2

votes

How do I avoid losing my arms to seasonal allergies?

Answered on August 19, 2014
Created March 18, 2012 at 4:17 PM

Its that time of year again, when plants like to grow and bud. My sinuses hate it and I tend to sneeze a lot. The problem is my sneezes are so powerful I worry about dislocating my shoulders. I'm talking about 120 mph sneezes.

What can I do to save my arms from evil cats, plants and ragweed?

Bf96d0a97418613fcbd6ec2ec9a50f0d

(131)

on April 17, 2012
at 03:41 AM

I ate honey for a couple of years - didn't help me at all. Every year it seemes to become worse and worse :(

D31a2a2d43191b15ca4a1c7ec7d03038

(4134)

on March 22, 2012
at 04:10 PM

Hi, Jenny. :) I have heard that only the freeze-dried nettles, as a supplement are helpful against pollen. They come in capsules. I have tried drinking nettle tea, but it didn't help me. I can easily imagine that eating fresh nettles would only be irritating. The folks I know who eat them, only pick the tiniest, freshest leaves. I am finding this spring that taking extra Vitamin C helps. Am stil doing well with only loratadine, and lots of yoga and Callanetics. Hope you find something helpful which you like. :)

518bce04b12cd77741237e1f61075194

(11577)

on March 22, 2012
at 03:48 PM

I'm curious about the nettle thing, I've read that before, but everytime I eat nettles (worked in a restaurant that had a spring menu based entirely on nettles, so we ate them a LOT) it makes my palate sooooooo itchy and the corners of my lips burn, even when prepared perfectly and properly. I usually only get the itchy palate for items I'm allergic to, so maybe it's just that I am reacting to them...

7636e1e02ef91a46f20a42e07b565a4b

(367)

on March 19, 2012
at 03:02 AM

I have to agree with Invisible Caveman - be careful with raw honey if you have a problem with pollen. It was when I experimented with raw honey and straight bee pollen ingested internally (going straight to the source) that I realized I have a genuine pollen allergy and had anaphylaxis, which can be fatal. I'm skeptical that the body can be trained with allergens unless the dose is extremely small, as in desensitization done medically (in which they have a lot of precautions to ensure that if you do go into anaphylaxis, they can shoot you with adrenaline or whatever). Be CAREFUL.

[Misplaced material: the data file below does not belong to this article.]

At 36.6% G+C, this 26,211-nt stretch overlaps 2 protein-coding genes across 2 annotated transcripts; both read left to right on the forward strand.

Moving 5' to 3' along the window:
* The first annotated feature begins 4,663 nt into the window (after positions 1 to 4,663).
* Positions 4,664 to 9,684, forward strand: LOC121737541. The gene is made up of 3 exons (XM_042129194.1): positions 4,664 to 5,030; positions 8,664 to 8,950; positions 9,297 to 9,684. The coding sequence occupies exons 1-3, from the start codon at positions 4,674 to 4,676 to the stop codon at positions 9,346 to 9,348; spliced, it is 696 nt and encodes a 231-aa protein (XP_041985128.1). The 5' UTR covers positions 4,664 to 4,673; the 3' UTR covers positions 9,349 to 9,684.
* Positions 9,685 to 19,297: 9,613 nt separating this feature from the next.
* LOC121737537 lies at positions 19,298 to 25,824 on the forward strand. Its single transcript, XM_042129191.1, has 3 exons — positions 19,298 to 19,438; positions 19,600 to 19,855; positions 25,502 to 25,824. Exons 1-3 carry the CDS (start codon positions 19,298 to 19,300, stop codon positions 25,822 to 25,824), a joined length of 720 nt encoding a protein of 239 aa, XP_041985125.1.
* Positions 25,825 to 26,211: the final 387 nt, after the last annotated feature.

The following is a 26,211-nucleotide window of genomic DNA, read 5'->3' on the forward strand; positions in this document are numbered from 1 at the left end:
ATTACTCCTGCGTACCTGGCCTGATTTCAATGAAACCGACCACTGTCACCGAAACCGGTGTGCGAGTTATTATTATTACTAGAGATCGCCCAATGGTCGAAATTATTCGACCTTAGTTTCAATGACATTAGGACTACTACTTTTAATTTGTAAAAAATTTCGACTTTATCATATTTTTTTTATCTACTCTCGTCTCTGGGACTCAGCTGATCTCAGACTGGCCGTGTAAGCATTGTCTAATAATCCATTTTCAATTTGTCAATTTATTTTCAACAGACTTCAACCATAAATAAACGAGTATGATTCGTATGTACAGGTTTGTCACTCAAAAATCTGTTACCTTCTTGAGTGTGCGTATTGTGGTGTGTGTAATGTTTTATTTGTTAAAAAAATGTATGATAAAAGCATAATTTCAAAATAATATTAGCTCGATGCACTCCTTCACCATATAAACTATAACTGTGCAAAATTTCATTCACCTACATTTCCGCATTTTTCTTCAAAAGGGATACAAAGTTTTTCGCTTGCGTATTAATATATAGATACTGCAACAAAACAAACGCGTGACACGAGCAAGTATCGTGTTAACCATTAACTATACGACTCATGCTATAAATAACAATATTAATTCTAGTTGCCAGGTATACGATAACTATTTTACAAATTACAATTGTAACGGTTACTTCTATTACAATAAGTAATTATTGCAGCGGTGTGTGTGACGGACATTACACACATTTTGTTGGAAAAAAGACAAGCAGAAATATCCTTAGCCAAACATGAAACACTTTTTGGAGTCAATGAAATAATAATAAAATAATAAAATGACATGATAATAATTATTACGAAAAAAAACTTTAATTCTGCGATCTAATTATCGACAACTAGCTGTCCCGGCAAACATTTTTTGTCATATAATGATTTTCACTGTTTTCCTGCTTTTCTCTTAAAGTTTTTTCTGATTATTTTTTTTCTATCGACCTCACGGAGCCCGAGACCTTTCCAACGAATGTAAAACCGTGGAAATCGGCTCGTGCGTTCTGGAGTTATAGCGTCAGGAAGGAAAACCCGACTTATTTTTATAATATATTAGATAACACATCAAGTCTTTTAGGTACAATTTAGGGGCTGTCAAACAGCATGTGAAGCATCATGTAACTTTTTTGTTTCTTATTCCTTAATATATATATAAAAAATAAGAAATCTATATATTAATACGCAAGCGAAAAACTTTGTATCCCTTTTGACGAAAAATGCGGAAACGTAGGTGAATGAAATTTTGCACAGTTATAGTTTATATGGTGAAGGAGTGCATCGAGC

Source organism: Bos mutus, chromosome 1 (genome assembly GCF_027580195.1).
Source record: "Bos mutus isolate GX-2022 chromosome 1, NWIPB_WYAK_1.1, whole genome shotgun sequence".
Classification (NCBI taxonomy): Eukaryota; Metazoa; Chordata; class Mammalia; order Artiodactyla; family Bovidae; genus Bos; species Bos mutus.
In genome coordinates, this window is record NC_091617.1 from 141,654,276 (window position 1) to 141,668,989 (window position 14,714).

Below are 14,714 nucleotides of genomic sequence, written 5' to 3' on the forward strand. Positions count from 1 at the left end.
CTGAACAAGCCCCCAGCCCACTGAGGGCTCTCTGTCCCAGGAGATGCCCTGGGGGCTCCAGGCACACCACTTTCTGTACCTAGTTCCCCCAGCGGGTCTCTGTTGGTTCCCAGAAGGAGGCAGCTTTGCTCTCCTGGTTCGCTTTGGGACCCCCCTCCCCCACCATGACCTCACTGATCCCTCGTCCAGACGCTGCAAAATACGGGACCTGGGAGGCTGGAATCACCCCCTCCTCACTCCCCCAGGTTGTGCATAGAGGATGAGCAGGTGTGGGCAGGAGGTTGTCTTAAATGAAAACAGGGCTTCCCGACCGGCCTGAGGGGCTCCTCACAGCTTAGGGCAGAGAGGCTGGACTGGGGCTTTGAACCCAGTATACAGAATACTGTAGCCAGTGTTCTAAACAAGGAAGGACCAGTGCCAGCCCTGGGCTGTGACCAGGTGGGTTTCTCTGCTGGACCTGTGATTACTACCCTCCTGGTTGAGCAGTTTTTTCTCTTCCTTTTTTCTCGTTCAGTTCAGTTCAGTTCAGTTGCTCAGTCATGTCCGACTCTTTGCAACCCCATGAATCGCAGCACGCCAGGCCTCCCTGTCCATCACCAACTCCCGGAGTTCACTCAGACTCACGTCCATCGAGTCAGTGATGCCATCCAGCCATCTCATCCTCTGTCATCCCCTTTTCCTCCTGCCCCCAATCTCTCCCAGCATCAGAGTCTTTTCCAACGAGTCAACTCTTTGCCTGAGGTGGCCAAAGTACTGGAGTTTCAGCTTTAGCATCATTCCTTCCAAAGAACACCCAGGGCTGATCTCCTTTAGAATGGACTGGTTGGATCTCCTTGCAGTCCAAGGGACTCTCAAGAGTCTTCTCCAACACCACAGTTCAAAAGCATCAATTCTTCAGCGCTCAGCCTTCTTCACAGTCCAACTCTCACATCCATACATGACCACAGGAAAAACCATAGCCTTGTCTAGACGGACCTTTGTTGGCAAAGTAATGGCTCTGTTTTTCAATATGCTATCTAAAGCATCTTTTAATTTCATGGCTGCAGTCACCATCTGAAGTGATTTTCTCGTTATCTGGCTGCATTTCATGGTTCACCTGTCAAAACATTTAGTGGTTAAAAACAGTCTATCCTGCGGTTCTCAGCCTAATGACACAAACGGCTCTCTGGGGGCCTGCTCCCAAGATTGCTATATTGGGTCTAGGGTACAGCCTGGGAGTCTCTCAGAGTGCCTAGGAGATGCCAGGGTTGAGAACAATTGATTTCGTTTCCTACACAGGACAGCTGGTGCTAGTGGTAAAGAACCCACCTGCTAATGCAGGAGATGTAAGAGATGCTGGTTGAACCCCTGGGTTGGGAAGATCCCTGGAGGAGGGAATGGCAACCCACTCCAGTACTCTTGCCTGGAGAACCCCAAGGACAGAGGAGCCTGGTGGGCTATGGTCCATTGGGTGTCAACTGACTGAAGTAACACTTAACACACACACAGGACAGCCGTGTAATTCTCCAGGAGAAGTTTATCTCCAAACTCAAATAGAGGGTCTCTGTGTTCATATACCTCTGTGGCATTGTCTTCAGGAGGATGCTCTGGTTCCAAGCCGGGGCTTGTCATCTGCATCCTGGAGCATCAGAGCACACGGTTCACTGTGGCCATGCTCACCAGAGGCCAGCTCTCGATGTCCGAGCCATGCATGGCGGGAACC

0df0b1c6ae16bbb75b4a5efa3d876765

(2240)

on March 19, 2012
at 01:46 AM

While this approach sounded good in theory when I first heard about it, I have to mention that I've been eating raw local honey from a few sources since November in hopes of combatting my pollen issue this season. This past week has shown me that it didn't do anything. In fact, I'm having more of a reaction to pollen this year than I seem to usually have (can't even go outside hardly right now or my throat starts to itch and my nose gets drippy). Not saying I'm giving up the honey or anything! I don't take meds unless I'm dying, so I've been bulking up on vit C which might be helping a bit.

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3 Answers

3
D31a2a2d43191b15ca4a1c7ec7d03038

on March 18, 2012
at 06:35 PM

PK, I don't know what to say about your arms and the sneezes. :)

Regarding the pollen troubles:

Some use quercetin or use foods containing quercetin, freeze-dried nettles, and Vit. C to help fight those histamines.

Some eat a low histamine diet.

Some avoid going outside during the highest pollen hours, or wear masks.

Some take every anti-histamine and decongestant possible, eye drops, nasal washes and sprays, use neti pots, etc.


It took me several years of avoiding grains, sugars, and packaged foods, additives/preservatives, etc., and then, almost two years of additional avoidances: nightshades, FODMAPs, sweet fruits, nuts/seeds/their oils, to have my symptoms lessen.

I still take antihistamines, but have been able to get by with loratadine alone this year, so far.

I also take many supplements. My exercise, yoga, meditation, and sleep habits have helped a great deal, too.

I don't go outside in the morning when the trees are spitting the most pollen, if I can avoid it.